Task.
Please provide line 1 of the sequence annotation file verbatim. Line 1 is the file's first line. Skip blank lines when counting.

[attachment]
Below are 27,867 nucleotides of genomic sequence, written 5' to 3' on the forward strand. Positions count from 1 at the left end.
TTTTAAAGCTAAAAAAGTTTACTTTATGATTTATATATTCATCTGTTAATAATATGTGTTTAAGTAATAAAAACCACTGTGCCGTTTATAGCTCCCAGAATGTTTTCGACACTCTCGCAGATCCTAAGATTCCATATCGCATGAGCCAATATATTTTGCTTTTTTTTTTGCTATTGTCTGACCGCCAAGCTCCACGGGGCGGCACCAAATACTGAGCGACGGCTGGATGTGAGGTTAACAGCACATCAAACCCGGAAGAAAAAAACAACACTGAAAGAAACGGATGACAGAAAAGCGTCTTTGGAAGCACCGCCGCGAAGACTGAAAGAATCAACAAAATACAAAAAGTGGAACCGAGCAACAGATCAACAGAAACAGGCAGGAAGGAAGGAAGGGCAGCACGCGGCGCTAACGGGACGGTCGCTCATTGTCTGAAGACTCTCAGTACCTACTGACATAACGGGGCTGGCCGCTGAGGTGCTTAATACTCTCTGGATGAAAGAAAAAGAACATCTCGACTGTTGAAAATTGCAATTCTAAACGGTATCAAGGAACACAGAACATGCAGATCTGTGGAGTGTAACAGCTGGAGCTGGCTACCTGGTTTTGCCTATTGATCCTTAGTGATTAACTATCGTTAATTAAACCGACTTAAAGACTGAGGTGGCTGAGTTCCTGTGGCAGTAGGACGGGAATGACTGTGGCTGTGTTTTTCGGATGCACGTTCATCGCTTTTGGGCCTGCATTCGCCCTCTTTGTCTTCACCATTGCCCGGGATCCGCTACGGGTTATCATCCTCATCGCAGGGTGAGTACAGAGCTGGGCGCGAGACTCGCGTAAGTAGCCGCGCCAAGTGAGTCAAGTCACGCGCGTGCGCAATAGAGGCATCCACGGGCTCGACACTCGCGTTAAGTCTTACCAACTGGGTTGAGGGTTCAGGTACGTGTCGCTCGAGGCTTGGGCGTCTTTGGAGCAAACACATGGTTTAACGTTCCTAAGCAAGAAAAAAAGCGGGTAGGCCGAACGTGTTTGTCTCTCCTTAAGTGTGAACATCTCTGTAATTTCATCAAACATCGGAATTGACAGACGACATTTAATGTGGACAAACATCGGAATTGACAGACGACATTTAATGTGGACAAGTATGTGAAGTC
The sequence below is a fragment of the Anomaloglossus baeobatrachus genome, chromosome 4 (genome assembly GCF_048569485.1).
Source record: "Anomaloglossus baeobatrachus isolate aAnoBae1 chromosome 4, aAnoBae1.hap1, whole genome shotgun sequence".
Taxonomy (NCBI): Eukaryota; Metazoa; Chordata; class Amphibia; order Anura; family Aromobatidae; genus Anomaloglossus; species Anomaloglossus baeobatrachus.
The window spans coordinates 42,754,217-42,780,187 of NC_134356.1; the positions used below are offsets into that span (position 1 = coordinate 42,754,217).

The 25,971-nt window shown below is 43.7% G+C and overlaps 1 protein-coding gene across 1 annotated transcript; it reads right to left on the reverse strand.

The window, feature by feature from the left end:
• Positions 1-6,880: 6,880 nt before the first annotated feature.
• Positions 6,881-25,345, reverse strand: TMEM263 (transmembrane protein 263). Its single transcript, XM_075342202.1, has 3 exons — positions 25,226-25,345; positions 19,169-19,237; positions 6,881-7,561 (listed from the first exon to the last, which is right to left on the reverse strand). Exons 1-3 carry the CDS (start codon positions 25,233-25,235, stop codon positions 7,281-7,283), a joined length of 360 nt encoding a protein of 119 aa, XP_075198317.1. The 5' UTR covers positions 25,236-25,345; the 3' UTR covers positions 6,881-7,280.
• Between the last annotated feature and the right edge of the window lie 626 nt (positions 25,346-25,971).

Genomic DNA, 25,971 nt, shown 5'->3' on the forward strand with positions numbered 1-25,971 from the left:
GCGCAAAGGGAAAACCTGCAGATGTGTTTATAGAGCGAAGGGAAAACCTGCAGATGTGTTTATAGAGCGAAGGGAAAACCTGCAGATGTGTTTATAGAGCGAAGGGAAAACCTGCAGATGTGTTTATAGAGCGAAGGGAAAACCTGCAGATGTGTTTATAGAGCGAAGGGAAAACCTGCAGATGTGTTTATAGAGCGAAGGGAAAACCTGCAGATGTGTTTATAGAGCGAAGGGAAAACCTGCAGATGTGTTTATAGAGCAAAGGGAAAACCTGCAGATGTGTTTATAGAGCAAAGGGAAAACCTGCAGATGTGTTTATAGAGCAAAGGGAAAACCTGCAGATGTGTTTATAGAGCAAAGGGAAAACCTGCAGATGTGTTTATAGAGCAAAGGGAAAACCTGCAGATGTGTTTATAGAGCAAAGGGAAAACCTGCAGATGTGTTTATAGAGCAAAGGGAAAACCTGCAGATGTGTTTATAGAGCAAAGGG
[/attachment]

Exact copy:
Below are 27,867 nucleotides of genomic sequence, written 5' to 3' on the forward strand. Positions count from 1 at the left end.